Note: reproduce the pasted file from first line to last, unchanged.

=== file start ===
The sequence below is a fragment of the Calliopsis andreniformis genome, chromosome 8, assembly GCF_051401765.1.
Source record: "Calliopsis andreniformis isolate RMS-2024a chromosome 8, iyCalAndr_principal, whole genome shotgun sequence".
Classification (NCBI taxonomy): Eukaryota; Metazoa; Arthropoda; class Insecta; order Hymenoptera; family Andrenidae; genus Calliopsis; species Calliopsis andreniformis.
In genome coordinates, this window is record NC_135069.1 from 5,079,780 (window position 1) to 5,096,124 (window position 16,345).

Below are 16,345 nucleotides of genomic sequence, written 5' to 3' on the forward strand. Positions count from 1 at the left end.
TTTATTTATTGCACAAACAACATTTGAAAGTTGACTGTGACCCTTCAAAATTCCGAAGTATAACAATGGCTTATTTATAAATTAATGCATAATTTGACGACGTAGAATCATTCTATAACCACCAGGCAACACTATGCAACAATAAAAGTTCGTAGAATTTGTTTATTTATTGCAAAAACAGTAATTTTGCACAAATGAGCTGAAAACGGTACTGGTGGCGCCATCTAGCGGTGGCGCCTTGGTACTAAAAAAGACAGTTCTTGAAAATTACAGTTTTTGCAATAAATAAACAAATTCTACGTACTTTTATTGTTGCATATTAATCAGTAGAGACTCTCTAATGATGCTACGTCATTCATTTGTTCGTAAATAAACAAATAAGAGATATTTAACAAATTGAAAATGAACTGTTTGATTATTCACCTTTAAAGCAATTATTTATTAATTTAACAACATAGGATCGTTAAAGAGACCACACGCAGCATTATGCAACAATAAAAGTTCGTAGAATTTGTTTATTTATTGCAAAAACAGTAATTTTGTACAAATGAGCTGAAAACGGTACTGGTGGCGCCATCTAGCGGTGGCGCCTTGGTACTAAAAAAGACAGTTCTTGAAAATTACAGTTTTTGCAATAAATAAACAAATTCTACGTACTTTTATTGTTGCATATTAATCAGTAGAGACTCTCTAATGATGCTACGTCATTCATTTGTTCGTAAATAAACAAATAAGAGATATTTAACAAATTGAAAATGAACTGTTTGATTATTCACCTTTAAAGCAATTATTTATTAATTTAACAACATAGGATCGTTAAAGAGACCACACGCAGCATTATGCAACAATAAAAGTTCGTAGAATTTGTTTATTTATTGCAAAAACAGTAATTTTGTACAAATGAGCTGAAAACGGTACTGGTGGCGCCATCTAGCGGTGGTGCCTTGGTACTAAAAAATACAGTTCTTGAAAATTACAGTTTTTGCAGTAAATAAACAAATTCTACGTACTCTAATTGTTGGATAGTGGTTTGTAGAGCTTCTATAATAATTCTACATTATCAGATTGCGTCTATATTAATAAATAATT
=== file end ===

The sequence below is a fragment of the Calliopsis andreniformis genome, chromosome 8, assembly GCF_051401765.1.
Source record: "Calliopsis andreniformis isolate RMS-2024a chromosome 8, iyCalAndr_principal, whole genome shotgun sequence".
Classification (NCBI taxonomy): Eukaryota; Metazoa; Arthropoda; class Insecta; order Hymenoptera; family Andrenidae; genus Calliopsis; species Calliopsis andreniformis.
In genome coordinates, this window is record NC_135069.1 from 5,079,780 (window position 1) to 5,096,124 (window position 16,345).

Below are 16,345 nucleotides of genomic sequence, written 5' to 3' on the forward strand. Positions count from 1 at the left end.
TTTATTTATTGCACAAACAACATTTGAAAGTTGACTGTGACCCTTCAAAATTCCGAAGTATAACAATGGCTTATTTATAAATTAATGCATAATTTGACGACGTAGAATCATTCTATAACCACCAGGCAACACTATGCAACAATAAAAGTTCGTAGAATTTGTTTATTTATTGCAAAAACAGTAATTTTGCACAAATGAGCTGAAAACGGTACTGGTGGCGCCATCTAGCGGTGGCGCCTTGGTACTAAAAAAGACAGTTCTTGAAAATTACAGTTTTTGCAATAAATAAACAAATTCTACGTACTTTTATTGTTGCATATTAATCAGTAGAGACTCTCTAATGATGCTACGTCATTCATTTGTTCGTAAATAAACAAATAAGAGATATTTAACAAATTGAAAATGAACTGTTTGATTATTCACCTTTAAAGCAATTATTTATTAATTTAACAACATAGGATCGTTAAAGAGACCACACGCAGCATTATGCAACAATAAAAGTTCGTAGAATTTGTTTATTTATTGCAAAAACAGTAATTTTGTACAAATGAGCTGAAAACGGTACTGGTGGCGCCATCTAGCGGTGGCGCCTTGGTACTAAAAAAGACAGTTCTTGAAAATTACAGTTTTTGCAATAAATAAACAAATTCTACGTACTTTTATTGTTGCATATTAATCAGTAGAGACTCTCTAATGATGCTACGTCATTCATTTGTTCGTAAATAAACAAATAAGAGATATTTAACAAATTGAAAATGAACTGTTTGATTATTCACCTTTAAAGCAATTATTTATTAATTTAACAACATAGGATCGTTAAAGAGACCACACGCAGCATTATGCAACAATAAAAGTTCGTAGAATTTGTTTATTTATTGCAAAAACAGTAATTTTGTACAAATGAGCTGAAAACGGTACTGGTGGCGCCATCTAGCGGTGGTGCCTTGGTACTAAAAAATACAGTTCTTGAAAATTACAGTTTTTGCAGTAAATAAACAAATTCTACGTACTCTAATTGTTGGATAGTGGTTTGTAGAGCTTCTATAATAATTCTACATTATCAGATTGCGTCTATATTAATAAATAATT